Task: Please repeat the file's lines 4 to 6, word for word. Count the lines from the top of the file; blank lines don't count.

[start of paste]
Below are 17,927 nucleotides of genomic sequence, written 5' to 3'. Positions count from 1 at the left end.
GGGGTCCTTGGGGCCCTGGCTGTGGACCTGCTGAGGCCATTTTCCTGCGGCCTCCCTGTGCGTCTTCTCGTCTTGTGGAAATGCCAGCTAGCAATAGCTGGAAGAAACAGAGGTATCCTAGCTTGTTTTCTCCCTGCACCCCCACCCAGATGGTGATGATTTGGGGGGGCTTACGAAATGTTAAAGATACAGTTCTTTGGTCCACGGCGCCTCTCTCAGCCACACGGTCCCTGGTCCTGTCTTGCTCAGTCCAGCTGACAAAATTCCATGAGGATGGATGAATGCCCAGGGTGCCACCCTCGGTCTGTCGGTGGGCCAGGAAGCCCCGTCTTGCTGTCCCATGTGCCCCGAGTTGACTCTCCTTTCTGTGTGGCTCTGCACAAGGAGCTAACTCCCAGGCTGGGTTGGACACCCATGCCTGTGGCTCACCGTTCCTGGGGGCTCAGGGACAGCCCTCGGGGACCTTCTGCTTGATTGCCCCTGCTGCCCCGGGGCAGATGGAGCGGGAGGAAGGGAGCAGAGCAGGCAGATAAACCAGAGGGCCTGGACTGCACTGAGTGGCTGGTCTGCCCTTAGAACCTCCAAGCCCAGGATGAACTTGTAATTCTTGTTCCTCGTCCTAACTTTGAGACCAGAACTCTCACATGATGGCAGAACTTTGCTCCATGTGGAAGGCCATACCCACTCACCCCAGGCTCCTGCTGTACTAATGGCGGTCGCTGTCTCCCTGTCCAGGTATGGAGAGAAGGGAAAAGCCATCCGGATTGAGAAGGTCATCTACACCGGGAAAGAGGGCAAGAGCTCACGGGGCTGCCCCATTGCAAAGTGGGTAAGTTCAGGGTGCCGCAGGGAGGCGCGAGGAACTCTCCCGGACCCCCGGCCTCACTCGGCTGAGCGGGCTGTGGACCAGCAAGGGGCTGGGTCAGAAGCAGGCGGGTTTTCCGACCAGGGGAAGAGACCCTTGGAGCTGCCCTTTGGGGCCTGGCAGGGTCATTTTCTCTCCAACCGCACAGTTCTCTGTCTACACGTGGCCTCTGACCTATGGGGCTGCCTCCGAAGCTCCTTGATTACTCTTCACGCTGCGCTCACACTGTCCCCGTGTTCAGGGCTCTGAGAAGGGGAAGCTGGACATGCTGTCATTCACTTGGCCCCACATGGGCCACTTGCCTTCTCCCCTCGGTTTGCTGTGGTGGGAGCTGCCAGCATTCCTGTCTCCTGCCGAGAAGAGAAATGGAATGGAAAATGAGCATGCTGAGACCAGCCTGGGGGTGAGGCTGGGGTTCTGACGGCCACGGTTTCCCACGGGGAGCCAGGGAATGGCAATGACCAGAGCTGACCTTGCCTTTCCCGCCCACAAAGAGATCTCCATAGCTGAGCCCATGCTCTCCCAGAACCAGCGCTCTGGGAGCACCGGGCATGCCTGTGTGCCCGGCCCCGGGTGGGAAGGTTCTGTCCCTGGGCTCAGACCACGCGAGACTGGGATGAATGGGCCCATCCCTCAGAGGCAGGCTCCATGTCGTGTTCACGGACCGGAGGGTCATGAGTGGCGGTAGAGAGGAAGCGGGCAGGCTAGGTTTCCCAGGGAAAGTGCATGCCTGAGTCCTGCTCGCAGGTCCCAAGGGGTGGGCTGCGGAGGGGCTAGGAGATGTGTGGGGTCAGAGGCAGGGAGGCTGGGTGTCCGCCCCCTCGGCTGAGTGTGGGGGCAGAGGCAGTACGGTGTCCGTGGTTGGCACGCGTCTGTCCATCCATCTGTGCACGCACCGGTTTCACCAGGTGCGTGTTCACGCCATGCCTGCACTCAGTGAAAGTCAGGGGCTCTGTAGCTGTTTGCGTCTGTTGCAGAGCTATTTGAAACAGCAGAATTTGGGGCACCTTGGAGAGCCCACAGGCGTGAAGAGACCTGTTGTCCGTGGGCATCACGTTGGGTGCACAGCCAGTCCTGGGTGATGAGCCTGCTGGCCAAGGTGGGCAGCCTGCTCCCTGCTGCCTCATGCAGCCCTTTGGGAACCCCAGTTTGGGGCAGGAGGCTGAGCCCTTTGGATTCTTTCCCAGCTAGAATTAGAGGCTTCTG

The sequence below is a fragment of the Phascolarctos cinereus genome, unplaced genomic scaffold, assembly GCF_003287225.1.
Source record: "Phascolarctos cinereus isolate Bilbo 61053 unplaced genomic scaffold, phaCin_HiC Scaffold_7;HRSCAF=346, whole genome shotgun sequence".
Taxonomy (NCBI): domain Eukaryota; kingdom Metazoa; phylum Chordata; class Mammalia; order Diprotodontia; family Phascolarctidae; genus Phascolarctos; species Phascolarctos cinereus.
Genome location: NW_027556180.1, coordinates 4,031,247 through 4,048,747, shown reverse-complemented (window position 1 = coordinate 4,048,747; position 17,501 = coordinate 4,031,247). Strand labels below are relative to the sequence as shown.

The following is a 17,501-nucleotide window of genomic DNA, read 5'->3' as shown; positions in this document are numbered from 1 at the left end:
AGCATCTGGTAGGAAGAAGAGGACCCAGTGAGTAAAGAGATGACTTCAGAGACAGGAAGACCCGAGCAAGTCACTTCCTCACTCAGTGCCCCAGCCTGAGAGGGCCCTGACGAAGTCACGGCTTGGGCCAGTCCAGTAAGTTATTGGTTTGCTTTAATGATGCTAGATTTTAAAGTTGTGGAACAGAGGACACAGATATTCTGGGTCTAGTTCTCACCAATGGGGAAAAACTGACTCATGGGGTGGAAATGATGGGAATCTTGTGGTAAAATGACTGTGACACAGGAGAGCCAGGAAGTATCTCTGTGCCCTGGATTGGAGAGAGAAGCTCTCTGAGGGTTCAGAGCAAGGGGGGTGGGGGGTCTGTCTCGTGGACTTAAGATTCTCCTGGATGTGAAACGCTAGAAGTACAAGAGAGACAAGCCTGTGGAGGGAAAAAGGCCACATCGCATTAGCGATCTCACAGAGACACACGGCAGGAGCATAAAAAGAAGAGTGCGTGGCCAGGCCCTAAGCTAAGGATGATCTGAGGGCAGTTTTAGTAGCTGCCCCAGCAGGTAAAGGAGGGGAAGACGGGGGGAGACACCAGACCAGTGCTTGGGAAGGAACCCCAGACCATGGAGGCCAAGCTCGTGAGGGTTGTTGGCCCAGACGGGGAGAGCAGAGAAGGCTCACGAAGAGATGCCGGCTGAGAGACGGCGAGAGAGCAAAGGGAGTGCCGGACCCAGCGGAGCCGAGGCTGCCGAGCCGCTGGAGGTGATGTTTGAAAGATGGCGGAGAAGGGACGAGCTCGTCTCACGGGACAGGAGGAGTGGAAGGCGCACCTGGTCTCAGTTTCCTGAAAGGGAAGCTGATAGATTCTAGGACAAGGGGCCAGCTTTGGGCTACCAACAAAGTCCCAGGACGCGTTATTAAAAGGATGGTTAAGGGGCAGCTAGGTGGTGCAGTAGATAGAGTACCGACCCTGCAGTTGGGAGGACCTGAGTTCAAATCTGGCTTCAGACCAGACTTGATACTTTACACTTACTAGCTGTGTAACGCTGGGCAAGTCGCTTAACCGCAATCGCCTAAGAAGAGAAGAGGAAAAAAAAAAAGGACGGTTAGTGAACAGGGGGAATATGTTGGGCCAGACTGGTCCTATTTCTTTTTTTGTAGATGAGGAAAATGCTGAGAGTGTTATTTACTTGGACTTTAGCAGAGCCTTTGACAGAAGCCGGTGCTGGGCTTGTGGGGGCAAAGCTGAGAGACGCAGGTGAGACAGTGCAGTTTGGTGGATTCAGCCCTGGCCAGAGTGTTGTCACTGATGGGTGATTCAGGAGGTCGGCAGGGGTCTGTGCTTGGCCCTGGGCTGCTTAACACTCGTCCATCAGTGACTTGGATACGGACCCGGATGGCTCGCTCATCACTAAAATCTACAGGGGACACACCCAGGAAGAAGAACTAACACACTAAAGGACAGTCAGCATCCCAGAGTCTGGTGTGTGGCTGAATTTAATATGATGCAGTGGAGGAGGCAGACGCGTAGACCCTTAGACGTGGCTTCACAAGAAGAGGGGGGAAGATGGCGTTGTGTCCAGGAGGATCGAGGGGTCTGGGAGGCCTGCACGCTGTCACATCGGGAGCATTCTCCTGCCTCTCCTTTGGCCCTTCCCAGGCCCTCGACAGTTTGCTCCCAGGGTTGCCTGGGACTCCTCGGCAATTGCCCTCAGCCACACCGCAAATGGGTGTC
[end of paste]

Source record: "Phascolarctos cinereus isolate Bilbo 61053 unplaced genomic scaffold, phaCin_HiC Scaffold_7;HRSCAF=346, whole genome shotgun sequence".
Taxonomy (NCBI): domain Eukaryota; kingdom Metazoa; phylum Chordata; class Mammalia; order Diprotodontia; family Phascolarctidae; genus Phascolarctos; species Phascolarctos cinereus.
Genome location: NW_027556180.1, coordinates 4,031,247 through 4,048,747, shown reverse-complemented (window position 1 = coordinate 4,048,747; position 17,501 = coordinate 4,031,247). Strand labels below are relative to the sequence as shown.